Archive for June, 2010

Patterns in Nature — The Chambered Nautilus

Tuesday, June 29th, 2010



Discover the beauty of patterns in the natural world. Look at the structure of  a starfish or  a chambered nautilus? 


starfishA starfish has five points.  If we measured each point of the starfish, would they be the same?  Why is a starfish named starfish?  Is its shape similar to a star?  Does it have the same pattern?



chambered-nautilus-inside1If  we look at the structure of a chambered nautilus, we discover a nearly perfect equiangular spiral.   Why does each chamber become increasingly  larger as we spiral from the center?  Is it because the nautilus as it grows expands its living space, adding more and bigger chambers in an every increasing spiral?  The body, of course, would live in the biggest chamber of its “house.”


chmbered-nautilus-floatingLet’s look at the shell’s outer surface.  There’s a brown zebra stripe pattern on top and yet the bottom of the shell is white?  Why would this be?  Nothing in nature is random.  The brown zebra stripes on top act as camouflage.  Seen from the top by predators, the nautilus blends with the ocean depths.  When seen from below, it blends with the light coming from above.  Its shell is hard.  When the nautilus is threatened by predators, it withdraws into its shell and seals the door.  Did you know chambered nautilises existed 265 million years before dinosaurs roamed the earth?  These beautiful nautilises are described as living fossils.  Why?  Because they have remained virtually unchanged for millions of years.  So their beautiful design was perfect from the start!  In nature, patterns serve a function.  Patterns help the animal fool its predators and survive.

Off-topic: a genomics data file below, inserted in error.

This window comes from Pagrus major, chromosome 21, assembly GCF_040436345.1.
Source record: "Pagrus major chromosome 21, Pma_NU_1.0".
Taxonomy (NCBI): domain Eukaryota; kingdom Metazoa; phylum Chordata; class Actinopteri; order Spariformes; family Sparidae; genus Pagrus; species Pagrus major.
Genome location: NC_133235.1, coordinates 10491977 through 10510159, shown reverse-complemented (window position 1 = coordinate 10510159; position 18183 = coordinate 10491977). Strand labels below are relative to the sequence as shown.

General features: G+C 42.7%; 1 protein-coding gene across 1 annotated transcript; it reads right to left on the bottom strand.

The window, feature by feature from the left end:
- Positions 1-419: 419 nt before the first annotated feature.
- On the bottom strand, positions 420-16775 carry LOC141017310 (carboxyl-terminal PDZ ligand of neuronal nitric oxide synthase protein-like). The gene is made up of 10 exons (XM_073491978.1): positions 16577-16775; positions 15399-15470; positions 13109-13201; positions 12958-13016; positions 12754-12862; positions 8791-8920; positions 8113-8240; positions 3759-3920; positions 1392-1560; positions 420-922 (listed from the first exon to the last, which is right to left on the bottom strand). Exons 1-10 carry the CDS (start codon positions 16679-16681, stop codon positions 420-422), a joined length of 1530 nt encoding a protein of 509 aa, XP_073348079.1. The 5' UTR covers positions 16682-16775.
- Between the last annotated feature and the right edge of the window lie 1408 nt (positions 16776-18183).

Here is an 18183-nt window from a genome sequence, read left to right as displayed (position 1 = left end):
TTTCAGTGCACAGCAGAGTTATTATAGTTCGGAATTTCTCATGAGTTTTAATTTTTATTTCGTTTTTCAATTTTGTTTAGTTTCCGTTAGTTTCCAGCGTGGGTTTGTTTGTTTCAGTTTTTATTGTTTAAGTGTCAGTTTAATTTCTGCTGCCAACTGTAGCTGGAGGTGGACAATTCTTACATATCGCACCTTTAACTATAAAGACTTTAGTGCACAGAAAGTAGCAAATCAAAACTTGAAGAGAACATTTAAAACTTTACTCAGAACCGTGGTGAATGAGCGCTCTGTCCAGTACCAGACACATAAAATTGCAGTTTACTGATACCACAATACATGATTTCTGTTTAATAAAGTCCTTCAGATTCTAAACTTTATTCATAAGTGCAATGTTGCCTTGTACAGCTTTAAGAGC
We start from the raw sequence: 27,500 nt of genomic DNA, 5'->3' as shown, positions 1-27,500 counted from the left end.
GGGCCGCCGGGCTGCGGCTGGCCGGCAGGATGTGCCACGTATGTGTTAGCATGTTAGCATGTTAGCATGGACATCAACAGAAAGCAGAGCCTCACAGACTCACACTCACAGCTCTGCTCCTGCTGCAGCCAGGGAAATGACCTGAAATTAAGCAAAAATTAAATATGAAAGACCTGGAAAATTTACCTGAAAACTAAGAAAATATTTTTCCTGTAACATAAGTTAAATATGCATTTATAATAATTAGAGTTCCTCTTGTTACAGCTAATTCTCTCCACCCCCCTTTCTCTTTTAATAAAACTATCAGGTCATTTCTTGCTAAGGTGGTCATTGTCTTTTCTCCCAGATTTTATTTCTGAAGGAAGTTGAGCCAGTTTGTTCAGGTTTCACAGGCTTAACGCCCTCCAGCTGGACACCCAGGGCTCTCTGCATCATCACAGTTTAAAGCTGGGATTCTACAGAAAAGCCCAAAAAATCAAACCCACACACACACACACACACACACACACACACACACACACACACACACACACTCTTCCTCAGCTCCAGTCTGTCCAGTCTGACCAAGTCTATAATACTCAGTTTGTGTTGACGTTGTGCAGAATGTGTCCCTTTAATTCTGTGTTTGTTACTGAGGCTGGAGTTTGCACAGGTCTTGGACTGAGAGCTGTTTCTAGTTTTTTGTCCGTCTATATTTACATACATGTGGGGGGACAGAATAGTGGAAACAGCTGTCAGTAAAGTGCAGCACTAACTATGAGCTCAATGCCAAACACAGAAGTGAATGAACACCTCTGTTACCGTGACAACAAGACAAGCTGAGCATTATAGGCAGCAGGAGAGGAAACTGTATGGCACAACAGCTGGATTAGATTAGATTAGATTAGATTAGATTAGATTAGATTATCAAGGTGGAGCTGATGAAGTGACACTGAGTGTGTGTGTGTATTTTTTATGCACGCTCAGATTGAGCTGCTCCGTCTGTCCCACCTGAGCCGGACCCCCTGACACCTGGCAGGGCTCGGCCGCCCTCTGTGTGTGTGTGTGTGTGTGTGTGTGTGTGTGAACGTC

Our innate curiosity leads to discovery.  Stimulate your child’s curiosity by pointing out patterns in the natural world.  Explore the wonder of nature with your child. 

Although we now have the internet and can look up anything to explain the mysteries of nature to our children,  for a young child there’s nothing like books or magazines with photographs and illustrations to captivate his/her imagination.  A child turns the page at his own pace.  Best of all, he/she is there cuddled up with mom or dad.

Images  from, and

. Why all the artwork in my workbook?

Wednesday, June 23rd, 2010

teachildmath-coverWhen I wrote my Teach Your Child the Multiplication Tables workbook, I wanted to create the excitement of a circus.  I wanted each page to be as REAL as possible. I had my graphic artist, Rudy Rodriguez, create the cute circus animals and clowns.  I thought it fitting that Rudy the Ringmaster be named for him.

To make the times tables REAL, I used grids.  Children can immediately see how the multiples increase from 1 x 1 to 10 x 10.  This develops number sense.  On a grid, they can see that 5 x 5 really equals 25 squares.  Some children will quickly fill in the tables on the grid so I included circus figure watermarks for children to trace.  I wanted to entertain children as they learned the  times tables.